2. There is a posted notice not to enter the premises that they were reasonably likely to come across.

The key difference between this crime and first-degree trespass is that first-degree trespass involves a physical barrier or security while second degree trespass only requires that the person was informed in some reasonably capacity that they were not authorized to enter or remain on the premises. A conviction of this crime is punished as a class 3 misdemeanor.

Domestic Criminal Trespass

This crime exists separately from other forms of trespass to deal with issues of domestic disputes and property between spouses or people who have lived as if married.

A person is guilty of this crime if they enter the premises occupied by their present or former spouse or person they lived with as married at a time when they were living apart, and the lawful occupant forbid them to enter or ordered them to leave.

Essentially, if a person no longer has authorization to be at the property they once inhabited with a present or former spouse or partner, and decides to enter or remain on that property against the order of its lawful occupant, they will be guilty of this crime. It is not required that the lawful occupant ordering them to leave or not enter be the former or present spouse or partner. It could, for example, be that person’s parent or new partner or spouse. The property does, however, need to be occupied by the former or present spouse or partner for this crime to be applicable.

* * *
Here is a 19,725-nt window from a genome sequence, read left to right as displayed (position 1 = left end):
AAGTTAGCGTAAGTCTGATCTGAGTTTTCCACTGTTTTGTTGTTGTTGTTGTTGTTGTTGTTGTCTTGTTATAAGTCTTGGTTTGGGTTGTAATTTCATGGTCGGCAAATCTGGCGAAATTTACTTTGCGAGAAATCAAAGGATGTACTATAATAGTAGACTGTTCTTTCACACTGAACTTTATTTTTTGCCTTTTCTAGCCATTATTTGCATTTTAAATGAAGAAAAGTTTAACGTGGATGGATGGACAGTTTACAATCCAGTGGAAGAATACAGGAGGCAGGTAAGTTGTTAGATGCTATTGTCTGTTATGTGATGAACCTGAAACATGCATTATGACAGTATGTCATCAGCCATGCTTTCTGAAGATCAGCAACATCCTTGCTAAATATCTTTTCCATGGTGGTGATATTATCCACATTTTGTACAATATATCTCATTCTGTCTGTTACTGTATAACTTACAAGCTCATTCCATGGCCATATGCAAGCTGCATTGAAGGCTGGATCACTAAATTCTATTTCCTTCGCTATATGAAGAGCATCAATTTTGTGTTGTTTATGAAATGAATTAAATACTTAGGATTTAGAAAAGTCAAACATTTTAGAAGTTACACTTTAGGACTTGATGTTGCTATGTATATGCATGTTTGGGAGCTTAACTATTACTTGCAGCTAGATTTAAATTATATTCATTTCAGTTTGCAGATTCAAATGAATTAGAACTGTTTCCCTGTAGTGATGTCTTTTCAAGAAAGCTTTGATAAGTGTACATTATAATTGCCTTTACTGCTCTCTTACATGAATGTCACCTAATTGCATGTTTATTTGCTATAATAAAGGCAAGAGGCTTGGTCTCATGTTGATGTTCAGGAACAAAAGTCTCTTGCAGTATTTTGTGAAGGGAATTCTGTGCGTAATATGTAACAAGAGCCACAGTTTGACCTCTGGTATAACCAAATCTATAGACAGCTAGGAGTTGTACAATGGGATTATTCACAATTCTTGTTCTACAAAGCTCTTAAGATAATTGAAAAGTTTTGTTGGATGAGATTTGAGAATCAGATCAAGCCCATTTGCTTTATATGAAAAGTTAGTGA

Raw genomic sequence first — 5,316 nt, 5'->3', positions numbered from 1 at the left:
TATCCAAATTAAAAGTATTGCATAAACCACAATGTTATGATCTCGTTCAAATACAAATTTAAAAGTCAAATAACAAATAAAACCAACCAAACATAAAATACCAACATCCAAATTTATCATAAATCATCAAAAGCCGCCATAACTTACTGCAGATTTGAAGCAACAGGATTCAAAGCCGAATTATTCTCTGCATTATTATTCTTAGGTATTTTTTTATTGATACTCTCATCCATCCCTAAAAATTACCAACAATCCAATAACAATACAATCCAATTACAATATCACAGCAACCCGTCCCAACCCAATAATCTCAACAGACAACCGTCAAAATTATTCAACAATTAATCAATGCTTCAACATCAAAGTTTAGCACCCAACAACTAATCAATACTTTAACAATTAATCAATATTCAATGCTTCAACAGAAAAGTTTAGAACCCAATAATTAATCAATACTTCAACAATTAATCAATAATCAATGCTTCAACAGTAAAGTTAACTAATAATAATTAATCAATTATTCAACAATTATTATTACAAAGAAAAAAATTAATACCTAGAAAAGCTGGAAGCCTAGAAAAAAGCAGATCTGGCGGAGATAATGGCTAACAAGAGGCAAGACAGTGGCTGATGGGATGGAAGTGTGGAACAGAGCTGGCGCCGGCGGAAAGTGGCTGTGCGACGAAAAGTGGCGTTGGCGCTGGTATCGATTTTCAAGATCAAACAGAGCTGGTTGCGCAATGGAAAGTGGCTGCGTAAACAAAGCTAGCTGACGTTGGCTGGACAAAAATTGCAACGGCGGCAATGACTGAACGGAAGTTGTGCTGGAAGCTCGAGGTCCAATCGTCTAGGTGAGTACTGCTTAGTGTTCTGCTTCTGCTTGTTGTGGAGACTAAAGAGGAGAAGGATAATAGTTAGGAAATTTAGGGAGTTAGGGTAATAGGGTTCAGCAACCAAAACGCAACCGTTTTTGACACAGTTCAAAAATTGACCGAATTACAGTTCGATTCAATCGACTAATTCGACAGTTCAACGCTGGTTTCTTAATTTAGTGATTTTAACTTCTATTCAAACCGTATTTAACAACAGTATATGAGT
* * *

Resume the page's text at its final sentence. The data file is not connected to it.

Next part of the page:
This crime is punished as a class 1 misdemeanor under most circumstances, but can be a class G felony if the property was operated as a safe house for victims of domestic violence, or if the offender was armed with a deadly weapon at the time of the offense.

There is one exception to this crime that occurs when the judicial order of separation or written separation agreement allows the alleged offenders to visit his or her children on the property at an authorized time. This presumably means that a person entered the property at an unauthorized time to see his or her children, they could be guilty of this crime.

Forcible Trespass